It is worthwhile to take a look at the less commonly discussed factors that will impact solar panel electrical energy production, particularly in Brisbane. As we mentioned in the solar efficiency page, one of the factors that negatively impacts photo voltaic electric output is the temperature.
Two factors Related to Solar P.V. De-rating:
1. As a rough rule of thumb, many commonly used solar panels in Brisbane, have a so-called ‘de-rating’ factor of around 0.5% per degree above 25 degrees celcius. This means that for every 10 degrees Celsius above 25 degrees Celsius the panels will output approximately 5 percent less solar power – quite a significant amount! Using ‘de-rating’ factors is not electrical slight of hand – it is commonly used in most electrical and engineering specification processes and de-ratings appear on most electrical data sheets – often associated with a parameter being specified at ‘ambient‘ temperature.
2. The other factor to consider is that because of the construction and design of solar panels and their positioning (orientation and pitch), they will generally be significantly hotter than the ‘ambient’ or ‘air’ temperature. This increase in the panel operating temperature is not linear, meaning, for example at 30 C ambient temperature the solar panels may be operating at a temperature of around 50 C whereas on a very hot day, say a Brisbane summers day where temperatures can creep up to 40C, then the solar panel could well be operating at a temperature of 70C++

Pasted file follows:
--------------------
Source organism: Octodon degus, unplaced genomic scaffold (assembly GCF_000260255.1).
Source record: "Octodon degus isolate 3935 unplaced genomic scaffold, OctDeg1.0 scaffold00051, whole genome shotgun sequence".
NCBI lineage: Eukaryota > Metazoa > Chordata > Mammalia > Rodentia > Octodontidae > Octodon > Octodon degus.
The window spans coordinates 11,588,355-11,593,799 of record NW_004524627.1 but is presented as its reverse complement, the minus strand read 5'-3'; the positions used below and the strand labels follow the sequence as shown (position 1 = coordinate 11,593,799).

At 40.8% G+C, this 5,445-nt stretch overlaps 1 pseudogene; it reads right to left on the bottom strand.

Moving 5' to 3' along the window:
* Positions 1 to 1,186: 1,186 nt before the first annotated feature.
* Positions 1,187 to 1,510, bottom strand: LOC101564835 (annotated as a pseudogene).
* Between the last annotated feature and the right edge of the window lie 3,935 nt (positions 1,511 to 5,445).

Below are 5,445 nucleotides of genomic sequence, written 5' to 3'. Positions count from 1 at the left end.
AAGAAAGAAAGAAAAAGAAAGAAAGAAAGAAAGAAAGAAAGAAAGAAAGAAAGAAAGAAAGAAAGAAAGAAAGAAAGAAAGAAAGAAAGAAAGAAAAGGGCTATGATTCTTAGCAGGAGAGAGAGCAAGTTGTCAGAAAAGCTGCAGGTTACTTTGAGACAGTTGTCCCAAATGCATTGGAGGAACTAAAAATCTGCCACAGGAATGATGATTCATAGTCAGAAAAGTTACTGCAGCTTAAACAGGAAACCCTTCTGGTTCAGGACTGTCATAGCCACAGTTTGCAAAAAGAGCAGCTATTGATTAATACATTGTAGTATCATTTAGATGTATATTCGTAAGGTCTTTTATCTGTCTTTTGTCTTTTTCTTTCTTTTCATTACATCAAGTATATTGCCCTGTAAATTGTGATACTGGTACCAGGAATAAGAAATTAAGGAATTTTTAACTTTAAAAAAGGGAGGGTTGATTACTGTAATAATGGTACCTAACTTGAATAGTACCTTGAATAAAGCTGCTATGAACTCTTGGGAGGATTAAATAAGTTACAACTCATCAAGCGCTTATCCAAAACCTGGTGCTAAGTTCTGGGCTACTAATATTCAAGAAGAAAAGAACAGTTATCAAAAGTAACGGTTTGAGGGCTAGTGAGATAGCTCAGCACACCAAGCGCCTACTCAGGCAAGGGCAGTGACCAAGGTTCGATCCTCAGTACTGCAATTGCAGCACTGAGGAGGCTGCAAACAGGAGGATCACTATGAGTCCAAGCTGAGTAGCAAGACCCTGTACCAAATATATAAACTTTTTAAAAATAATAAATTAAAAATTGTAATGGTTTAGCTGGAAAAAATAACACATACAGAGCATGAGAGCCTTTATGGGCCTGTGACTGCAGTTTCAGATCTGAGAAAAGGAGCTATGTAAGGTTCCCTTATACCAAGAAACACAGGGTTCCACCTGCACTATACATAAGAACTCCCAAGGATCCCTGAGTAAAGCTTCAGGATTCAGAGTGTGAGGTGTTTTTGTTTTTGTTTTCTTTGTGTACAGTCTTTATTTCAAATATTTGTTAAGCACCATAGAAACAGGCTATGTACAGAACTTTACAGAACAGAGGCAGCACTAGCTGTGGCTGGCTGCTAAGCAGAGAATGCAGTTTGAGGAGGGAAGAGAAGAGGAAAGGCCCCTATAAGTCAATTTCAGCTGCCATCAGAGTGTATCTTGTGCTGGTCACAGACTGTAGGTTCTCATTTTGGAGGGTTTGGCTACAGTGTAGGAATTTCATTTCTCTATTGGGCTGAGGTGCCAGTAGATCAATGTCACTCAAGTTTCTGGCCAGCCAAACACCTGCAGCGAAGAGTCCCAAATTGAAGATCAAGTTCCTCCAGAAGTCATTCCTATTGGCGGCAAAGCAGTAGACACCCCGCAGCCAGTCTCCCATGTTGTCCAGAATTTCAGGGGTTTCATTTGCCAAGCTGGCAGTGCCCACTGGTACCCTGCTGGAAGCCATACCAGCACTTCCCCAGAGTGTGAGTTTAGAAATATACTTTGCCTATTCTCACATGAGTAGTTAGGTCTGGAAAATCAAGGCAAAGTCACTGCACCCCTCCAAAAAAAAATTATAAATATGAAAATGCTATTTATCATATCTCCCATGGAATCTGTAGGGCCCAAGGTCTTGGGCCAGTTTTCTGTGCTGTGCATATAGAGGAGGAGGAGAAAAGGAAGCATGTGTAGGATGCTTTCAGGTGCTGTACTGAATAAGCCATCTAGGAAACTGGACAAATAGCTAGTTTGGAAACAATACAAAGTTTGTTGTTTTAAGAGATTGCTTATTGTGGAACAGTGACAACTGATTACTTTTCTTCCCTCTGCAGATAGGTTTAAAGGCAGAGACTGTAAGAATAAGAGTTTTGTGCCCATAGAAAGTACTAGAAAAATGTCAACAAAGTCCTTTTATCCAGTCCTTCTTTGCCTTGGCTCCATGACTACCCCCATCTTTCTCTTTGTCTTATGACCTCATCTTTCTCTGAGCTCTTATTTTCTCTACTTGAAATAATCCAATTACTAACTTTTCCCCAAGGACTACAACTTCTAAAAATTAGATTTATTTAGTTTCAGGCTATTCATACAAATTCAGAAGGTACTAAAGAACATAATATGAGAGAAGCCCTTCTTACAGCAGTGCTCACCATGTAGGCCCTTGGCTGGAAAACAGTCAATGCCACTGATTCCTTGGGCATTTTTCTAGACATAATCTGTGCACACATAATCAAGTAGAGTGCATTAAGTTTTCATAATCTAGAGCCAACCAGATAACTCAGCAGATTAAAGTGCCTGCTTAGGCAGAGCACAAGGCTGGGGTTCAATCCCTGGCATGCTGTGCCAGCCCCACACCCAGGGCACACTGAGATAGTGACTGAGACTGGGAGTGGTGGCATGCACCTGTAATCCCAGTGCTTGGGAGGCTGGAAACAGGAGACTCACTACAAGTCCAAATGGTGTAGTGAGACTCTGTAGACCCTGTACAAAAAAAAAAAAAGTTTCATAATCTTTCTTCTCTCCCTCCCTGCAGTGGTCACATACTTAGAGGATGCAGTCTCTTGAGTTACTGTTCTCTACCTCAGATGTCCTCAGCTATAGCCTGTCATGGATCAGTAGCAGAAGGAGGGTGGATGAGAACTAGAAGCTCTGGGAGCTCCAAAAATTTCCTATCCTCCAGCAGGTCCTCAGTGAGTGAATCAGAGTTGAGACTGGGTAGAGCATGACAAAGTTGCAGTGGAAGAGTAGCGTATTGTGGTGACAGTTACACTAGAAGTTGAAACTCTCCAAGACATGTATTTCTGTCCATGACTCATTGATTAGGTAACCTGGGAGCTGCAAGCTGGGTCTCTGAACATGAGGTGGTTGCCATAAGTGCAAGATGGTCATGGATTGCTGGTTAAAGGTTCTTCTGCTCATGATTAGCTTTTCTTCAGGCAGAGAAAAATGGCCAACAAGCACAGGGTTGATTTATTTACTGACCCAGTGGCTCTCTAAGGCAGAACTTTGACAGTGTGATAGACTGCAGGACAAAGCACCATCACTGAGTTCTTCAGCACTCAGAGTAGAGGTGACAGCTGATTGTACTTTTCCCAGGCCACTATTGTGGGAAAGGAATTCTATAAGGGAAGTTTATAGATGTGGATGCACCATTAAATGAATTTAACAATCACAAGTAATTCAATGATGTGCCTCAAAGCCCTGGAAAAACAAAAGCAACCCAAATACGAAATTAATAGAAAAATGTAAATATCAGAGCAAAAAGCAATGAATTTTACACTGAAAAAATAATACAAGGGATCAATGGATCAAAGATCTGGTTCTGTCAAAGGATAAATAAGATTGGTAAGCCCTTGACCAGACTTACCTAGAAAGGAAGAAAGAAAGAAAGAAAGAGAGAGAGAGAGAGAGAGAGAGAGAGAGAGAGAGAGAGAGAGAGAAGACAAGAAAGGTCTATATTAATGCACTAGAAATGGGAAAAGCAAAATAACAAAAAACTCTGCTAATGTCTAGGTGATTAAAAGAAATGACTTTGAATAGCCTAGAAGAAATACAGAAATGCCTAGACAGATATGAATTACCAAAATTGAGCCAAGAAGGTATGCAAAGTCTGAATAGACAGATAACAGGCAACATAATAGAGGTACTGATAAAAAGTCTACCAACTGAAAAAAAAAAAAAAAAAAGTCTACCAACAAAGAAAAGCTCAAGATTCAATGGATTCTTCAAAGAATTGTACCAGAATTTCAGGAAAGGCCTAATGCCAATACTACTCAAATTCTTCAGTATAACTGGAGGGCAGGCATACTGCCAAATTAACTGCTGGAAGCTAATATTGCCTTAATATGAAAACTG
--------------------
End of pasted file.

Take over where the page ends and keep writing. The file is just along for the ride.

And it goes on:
Example 1: Ok, lets say the ambient temperature today in brisbane is 30C. The panels are operating at 50c temperature. therefore the losses, associated with the temperature being above 25C would (approximately) be equal to 0.5 times 25 = 11% less solar power outputted due to temperature.
Example 2: lets take a very hot Brisbane day – say 40C – as discussed above the solar panels could well be ‘running’ at a temperature of 75-80C, (have you ever been on the roof of your house on a hot day??). Working off a panel temperature of 80C, potential power losses could reach 0.5 times 55 =27.5 percent less outputted solar electricity, than at 25C!!
Conclusion: When getting solar quotes for a solar system, we recommend getting monthly and annual estimates of generated solar electricity as part of the quotation. Having an understanding of the factors that can impact solar power production is helpful in, for example, understanding seasonal impacts on solar output. Clearly a sunny but cooler Brisbane day is more favourable to getting the maximum electricity out of the panels than a blazing hot 40+Celsius summers day in Brisbane!
The following video (part of a 6 video series) is interesting as they look at the effect of temperature on different types of solar panels (poly / mono / amorphous etc):